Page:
Perinatal nursing is sweet and magical and everything you think it would be. But everyone only thinks of the birth and the babies. No one ever thinks or talks about the pain of pregnancy, the heartbreak of infertility or the difficulty of death.
One day, I was working triage and I seemed to be seeing patient after patient. By lunchtime, I had finally cleared all the beds in triage and was finally going to eat breakfast when a patient walked through the door with a slew of family members.
The patient was very tiny. As I walked behind her, I couldn’t even tell she was pregnant. As I put her in the triage bed, she told me that she hadn’t felt her baby move since the night before. Tomorrow was her due date.
I put the monitor on her belly and heard nothing. Even though I knew at that moment that her baby was dead (she was so tiny, I should have been able to put that monitor anywhere on her and picked up her baby’s heartbeat), I moved the monitor around and around, hoping to hear something. But the patient already knew. I knew.
She began crying and her husband sat in the chair next to her with his head in his hands, not knowing what to say or do. She asked between sobs for her mother, who was in the waiting room.
I went to get her mother, and when she saw me she immediately said “he’s gone, isn’t he?”
Of course, as a nurse, I’m unable to say anything. I held her arm as I led her into the triage room, and only told her that the provider was on his way to speak to them. My heart ached for a mother who lost her first child, a dad who lost his first son and a grandmother who lost her first grandchild.
When her provider arrived, he pulled an ultrasound machine to the bedside to visualize the still and silent heart of her baby. Everyone cried again, because this time they could see his heart not beating. And the only thing I could be thankful for at that moment was that she had the support of her partner, she had the support of her mother and that the rest of my triage beds were empty and that no other mother had to hear the cries of a patient who had just been told her baby was dead.
Not every nurse can labor a patient with a full-term intrauterine fetal demise (IUFD). We have all shared this same story in one way or another, and after this kind of work day, we will leave physically and emotionally drained. You have to watch your patient and her family crumble in front of you, with no words to ease their pain or to provide any type of comfort or closure. On top of that, they have to experience every pain and emotion that comes with labor.
As nurses, we walk a fine line of wanting to medicate them until they are almost out of their misery, and encouraging them to be present for a time in their life that they will eventually want to remember.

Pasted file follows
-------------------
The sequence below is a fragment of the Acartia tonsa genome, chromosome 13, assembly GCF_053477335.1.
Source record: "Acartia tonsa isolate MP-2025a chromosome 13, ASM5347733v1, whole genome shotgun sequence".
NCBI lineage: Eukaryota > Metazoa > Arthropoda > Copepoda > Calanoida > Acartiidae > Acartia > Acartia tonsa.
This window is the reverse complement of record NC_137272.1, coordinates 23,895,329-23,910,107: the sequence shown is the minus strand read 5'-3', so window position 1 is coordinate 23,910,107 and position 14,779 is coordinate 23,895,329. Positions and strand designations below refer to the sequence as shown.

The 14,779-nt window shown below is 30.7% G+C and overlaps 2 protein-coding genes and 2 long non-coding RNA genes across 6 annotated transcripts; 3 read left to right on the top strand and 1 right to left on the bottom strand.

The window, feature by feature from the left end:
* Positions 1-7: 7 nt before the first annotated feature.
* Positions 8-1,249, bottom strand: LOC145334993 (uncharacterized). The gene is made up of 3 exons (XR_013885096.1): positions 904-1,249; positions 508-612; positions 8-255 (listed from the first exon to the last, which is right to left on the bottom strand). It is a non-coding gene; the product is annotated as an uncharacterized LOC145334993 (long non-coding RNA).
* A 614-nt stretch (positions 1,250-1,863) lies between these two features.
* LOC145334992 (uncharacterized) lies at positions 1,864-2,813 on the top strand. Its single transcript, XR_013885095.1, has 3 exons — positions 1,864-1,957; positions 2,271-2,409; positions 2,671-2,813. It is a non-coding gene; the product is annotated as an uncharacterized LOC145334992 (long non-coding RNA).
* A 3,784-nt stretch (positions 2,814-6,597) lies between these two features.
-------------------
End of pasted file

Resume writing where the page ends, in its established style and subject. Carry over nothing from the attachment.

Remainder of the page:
There is no other patient that we want to see have a vaginal delivery more than her.
As we labor her, we pray that she doesn’t leave the hospital with a lower-uterine transverse scar as a daily permanent reminder of what she went through. They may not remember everything we said, or everything we did. They probably did not know that we cried for them, alone in an empty room where no one else would be able to see us. And even though we all see all too many of these, I can honestly say that I still remember every single one.
So for any mother out there who never got to carry her baby to her due date, or to any mother who never got to bring her baby home, know that your nurse remembers you.
And even though everyone else moves on, your nurse will always know that a part of you was left behind in that labor room.
Until my next delivery ❤
Shelly Lopez Gray is a registered nurse behind the blog Adventures of a Labor Nurse: the Highs and Lows of Labor and Delivery. She writes about the secret (good) work of nurses and provides information for women before, during and after their pregnancy as well as resources for nurses for professional growth and development. She works in the Houston Medical Center and in a suburb of Houston. Shelly volunteers teaching prenatal classes to women at a pregnancy crisis center and provides breastfeeding information to mothers at a teen clinic. Shelly is dedicated to the health of moms and babies and genuinely believes that every nurse has the potential for greatness.
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Also by Shelly on Kindness Blog:10 Ways to REALLY Help Someone Who Has a New Baby